Or it might be the coworker who takes credit for work you did, steals your ideas and talks about you to others. A master of double-talk and double-dealing, she’ll deny everything and try to convince you—and others—that you’re the crazy one. You’re so angry and obsessed with her behavior, sometimes you wonder if you are going crazy.

Until recently, focus has been on how to manage the difficult boss or managing employees. The issue of problem coworkers has received less attention, yet in one study, 80% of people reported that a single coworker contributed significant stress to their workday.

This stress isn’t just dangerous to employees; it has a negative impact on the entire company or workplace. It can lead to poor work performance, absenteeism and health problems. Sometimes outstanding employees who see no solution to a toxic coworker look for a new job. In today’s competitive work environment where finding and retaining talented people is increasingly difficult, this is a loss few companies can afford.

Complaining to management about a problem coworker is often ineffective and can backfire, making you look like the problem. But, there are some effective steps you can take to deal with this common workplace challenge. Remember, if you believe you have some control, you do.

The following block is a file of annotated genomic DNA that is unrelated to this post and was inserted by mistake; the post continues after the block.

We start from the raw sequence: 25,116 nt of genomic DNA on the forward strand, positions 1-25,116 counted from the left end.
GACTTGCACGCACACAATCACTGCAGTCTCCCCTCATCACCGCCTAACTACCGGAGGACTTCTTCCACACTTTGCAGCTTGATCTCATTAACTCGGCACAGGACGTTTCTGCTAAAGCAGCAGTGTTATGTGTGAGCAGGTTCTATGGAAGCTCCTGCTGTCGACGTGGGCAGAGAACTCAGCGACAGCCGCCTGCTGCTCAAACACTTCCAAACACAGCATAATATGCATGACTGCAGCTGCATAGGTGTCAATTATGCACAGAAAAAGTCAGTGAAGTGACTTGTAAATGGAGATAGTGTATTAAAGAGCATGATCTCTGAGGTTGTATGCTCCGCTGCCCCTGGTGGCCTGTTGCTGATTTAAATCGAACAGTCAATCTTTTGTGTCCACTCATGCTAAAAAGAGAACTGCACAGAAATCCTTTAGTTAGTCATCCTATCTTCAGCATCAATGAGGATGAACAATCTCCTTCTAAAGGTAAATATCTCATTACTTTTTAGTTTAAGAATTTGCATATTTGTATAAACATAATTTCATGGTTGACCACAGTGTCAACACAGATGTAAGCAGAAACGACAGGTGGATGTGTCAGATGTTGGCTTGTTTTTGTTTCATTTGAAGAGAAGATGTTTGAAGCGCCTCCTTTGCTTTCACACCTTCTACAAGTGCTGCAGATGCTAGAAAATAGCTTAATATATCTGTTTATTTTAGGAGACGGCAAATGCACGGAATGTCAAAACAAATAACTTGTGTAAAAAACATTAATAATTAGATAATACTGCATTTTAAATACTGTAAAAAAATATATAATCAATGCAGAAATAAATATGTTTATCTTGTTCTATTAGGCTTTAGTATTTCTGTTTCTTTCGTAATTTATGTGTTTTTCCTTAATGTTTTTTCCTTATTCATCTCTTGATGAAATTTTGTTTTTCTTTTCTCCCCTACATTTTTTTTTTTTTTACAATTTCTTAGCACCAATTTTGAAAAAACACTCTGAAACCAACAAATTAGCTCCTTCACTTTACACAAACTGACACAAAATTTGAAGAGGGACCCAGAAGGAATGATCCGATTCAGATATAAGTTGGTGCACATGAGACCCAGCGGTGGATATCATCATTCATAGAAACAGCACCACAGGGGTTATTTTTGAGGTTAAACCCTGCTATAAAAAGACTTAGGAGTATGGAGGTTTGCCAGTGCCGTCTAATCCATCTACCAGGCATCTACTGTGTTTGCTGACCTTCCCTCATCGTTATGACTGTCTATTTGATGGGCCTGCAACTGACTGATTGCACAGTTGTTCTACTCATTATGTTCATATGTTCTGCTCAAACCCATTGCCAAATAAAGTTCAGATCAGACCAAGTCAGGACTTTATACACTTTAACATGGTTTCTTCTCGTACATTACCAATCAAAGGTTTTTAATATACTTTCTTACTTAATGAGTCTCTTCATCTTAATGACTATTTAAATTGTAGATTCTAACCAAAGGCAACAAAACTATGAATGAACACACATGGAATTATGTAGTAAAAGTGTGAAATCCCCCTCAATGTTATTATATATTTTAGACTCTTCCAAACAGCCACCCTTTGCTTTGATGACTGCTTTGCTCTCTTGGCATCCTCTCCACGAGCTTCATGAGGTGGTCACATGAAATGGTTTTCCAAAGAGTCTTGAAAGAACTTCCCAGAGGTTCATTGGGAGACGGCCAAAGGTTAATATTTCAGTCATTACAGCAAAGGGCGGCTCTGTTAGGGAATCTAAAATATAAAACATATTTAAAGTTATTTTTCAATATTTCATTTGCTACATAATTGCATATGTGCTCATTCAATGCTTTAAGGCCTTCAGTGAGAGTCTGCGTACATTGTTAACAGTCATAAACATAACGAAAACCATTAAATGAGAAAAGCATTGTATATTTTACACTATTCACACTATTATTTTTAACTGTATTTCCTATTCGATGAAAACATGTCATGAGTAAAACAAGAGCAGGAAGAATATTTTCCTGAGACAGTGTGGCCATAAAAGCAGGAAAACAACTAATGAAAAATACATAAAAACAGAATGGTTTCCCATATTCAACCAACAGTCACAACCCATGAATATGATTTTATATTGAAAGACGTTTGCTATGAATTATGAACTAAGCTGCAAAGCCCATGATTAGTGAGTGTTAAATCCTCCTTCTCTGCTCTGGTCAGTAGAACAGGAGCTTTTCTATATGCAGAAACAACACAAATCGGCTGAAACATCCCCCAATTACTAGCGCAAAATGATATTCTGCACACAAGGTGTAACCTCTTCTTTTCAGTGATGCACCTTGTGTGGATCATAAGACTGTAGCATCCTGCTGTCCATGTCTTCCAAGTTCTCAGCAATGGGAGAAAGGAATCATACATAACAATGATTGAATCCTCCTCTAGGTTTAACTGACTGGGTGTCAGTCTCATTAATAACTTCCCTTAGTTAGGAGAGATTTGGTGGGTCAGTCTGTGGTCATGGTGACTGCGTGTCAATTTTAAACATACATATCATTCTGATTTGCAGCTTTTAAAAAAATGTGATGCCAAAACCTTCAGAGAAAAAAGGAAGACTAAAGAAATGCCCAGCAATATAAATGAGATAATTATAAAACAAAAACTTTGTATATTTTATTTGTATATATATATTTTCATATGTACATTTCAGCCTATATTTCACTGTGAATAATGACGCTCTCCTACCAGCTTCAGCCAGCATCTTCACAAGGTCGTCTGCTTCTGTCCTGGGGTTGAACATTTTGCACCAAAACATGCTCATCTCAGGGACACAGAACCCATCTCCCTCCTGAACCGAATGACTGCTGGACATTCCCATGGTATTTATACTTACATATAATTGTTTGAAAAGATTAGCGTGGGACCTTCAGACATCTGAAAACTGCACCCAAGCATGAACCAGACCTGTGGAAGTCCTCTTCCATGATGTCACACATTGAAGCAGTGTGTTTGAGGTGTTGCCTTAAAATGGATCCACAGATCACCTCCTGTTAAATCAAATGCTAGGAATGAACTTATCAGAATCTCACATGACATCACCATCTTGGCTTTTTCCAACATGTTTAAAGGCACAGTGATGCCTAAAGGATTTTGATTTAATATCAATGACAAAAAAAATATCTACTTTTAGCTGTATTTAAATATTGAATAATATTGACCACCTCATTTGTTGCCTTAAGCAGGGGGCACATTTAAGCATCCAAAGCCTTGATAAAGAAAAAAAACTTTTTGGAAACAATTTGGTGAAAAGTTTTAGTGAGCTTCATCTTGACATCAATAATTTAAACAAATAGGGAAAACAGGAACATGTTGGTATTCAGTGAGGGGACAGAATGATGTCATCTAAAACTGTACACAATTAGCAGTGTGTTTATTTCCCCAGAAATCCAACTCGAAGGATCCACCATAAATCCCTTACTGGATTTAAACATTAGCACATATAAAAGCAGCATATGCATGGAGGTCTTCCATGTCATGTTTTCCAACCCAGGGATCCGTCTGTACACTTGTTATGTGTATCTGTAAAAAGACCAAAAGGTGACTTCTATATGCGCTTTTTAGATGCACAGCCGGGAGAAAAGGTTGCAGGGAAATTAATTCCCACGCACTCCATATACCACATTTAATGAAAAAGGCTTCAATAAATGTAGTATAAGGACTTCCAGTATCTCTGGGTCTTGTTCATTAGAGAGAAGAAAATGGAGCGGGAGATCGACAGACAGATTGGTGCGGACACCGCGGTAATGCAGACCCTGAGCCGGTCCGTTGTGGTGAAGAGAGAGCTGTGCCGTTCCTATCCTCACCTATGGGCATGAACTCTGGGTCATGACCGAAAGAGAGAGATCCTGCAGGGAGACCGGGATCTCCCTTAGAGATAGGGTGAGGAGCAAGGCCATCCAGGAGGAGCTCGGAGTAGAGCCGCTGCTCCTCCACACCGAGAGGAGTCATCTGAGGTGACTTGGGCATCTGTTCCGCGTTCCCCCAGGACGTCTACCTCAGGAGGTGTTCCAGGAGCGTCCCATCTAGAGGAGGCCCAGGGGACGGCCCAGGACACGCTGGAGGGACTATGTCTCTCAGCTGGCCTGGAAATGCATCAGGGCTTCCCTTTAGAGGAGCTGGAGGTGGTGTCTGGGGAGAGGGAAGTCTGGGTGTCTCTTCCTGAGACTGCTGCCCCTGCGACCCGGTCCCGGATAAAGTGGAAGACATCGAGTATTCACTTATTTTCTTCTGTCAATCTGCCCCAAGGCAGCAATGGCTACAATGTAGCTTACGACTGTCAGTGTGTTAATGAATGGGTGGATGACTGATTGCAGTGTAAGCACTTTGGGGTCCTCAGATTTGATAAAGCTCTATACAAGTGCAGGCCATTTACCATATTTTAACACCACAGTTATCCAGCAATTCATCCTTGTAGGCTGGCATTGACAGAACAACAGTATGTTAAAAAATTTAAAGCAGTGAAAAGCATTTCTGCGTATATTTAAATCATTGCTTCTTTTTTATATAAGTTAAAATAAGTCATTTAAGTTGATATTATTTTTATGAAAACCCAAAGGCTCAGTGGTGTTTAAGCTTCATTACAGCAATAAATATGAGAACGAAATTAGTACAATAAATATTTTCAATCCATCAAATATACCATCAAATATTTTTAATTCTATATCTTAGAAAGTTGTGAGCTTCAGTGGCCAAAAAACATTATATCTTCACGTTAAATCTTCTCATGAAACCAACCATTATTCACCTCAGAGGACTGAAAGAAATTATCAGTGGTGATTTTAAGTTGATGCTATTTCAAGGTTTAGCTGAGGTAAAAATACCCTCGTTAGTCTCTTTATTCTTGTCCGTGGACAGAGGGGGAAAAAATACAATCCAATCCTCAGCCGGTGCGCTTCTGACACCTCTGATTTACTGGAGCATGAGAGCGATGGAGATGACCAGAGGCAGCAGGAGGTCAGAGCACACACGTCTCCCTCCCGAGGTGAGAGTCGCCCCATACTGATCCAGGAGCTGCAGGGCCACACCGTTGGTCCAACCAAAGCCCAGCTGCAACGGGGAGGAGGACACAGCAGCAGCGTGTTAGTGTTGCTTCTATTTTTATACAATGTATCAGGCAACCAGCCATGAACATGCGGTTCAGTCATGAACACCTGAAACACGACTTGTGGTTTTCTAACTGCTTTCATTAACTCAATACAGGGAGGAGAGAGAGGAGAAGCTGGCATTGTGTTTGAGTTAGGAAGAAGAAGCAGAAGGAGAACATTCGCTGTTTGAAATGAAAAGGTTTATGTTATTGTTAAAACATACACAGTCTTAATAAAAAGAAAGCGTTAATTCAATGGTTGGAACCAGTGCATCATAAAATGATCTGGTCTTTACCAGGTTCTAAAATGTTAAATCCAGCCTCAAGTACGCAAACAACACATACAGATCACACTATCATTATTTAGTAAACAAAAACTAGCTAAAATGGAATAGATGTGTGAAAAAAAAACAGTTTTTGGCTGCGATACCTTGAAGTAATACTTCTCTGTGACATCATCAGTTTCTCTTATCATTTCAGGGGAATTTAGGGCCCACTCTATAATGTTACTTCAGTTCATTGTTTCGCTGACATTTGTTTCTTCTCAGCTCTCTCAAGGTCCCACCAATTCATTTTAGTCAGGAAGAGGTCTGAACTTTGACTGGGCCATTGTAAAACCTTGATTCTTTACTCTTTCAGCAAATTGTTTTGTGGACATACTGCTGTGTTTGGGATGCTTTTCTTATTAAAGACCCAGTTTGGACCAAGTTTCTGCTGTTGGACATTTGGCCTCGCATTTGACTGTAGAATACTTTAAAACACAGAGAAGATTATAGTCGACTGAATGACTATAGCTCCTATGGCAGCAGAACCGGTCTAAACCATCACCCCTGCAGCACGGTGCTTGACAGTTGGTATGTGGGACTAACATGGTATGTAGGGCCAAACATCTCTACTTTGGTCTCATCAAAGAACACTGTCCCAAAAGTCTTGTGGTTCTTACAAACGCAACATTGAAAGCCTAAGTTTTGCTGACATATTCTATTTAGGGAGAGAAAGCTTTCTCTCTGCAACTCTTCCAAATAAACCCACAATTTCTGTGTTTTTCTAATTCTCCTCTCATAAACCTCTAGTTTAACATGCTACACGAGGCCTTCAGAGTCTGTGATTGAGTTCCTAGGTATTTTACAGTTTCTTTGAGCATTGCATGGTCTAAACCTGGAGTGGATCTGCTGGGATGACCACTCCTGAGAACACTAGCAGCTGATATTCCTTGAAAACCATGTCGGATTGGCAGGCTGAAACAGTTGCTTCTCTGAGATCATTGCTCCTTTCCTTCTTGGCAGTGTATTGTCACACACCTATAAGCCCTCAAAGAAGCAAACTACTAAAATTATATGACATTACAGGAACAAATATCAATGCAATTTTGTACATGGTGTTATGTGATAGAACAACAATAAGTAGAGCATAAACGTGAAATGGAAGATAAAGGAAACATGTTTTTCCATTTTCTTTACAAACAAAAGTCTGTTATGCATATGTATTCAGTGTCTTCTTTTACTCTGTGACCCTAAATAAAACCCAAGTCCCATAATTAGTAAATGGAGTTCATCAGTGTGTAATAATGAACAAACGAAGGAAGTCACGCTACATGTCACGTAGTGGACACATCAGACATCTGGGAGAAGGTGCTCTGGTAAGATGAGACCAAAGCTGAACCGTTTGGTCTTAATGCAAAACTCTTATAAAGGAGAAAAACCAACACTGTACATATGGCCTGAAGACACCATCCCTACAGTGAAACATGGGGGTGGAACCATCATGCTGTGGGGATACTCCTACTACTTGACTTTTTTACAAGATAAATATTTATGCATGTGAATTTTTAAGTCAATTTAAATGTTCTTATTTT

Look to Yourself First
Are you the problem? Do you listen without interrupting? Do you take everything personally? Are you willing to change? Taking responsibility for your part will make it much clearer how to proceed with a problem peer.

Make Sure This Isn’t About Personality or Office Politics
Gender, race, culture and religion affect behavior in the workplace. In her book Problem People at Work, management consultant Marilyn Wheeler outlines some common ways men and women are different at work, and says that neither approach is better than the other. For example, numerous studies on work and gender show that men tend to focus on one thing at a time and value results over process, while women focus on many things at one time and often value the process as much as the results.

What may be offensive to you may be normal to someone of another race or culture. Understanding critical gender, racial and cultural issues can put the problem in perspective.

Classify the Problem Objectively
Measuring the problem helps make it less threatening. Not every problem colleague is the same. One approach is to identify if this situation falls into one of three categories: difficult, challenging or toxic. Knowing this will help you take the right steps.